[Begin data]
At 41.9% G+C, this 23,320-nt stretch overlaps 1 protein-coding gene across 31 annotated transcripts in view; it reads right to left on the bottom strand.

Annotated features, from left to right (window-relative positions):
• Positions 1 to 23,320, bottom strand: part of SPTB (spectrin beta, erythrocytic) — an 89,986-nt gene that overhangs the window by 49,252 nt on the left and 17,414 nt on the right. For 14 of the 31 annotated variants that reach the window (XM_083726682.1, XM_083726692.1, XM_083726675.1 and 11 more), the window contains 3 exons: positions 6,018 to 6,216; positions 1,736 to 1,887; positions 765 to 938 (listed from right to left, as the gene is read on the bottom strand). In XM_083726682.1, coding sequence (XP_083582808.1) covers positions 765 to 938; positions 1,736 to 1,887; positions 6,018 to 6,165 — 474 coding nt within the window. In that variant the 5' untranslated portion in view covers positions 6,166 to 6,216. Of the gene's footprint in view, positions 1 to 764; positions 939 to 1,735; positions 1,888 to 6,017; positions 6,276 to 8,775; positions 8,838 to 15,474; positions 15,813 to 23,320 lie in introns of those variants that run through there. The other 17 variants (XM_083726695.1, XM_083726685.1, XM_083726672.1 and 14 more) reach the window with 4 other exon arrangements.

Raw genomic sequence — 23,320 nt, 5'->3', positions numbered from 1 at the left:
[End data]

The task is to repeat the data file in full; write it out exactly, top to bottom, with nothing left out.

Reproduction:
At 41.9% G+C, this 23,320-nt stretch overlaps 1 protein-coding gene across 31 annotated transcripts in view; it reads right to left on the bottom strand.

Annotated features, from left to right (window-relative positions):
• Positions 1 to 23,320, bottom strand: part of SPTB (spectrin beta, erythrocytic) — an 89,986-nt gene that overhangs the window by 49,252 nt on the left and 17,414 nt on the right. For 14 of the 31 annotated variants that reach the window (XM_083726682.1, XM_083726692.1, XM_083726675.1 and 11 more), the window contains 3 exons: positions 6,018 to 6,216; positions 1,736 to 1,887; positions 765 to 938 (listed from right to left, as the gene is read on the bottom strand). In XM_083726682.1, coding sequence (XP_083582808.1) covers positions 765 to 938; positions 1,736 to 1,887; positions 6,018 to 6,165 — 474 coding nt within the window. In that variant the 5' untranslated portion in view covers positions 6,166 to 6,216. Of the gene's footprint in view, positions 1 to 764; positions 939 to 1,735; positions 1,888 to 6,017; positions 6,276 to 8,775; positions 8,838 to 15,474; positions 15,813 to 23,320 lie in introns of those variants that run through there. The other 17 variants (XM_083726695.1, XM_083726685.1, XM_083726672.1 and 14 more) reach the window with 4 other exon arrangements.

Raw genomic sequence — 23,320 nt, 5'->3', positions numbered from 1 at the left: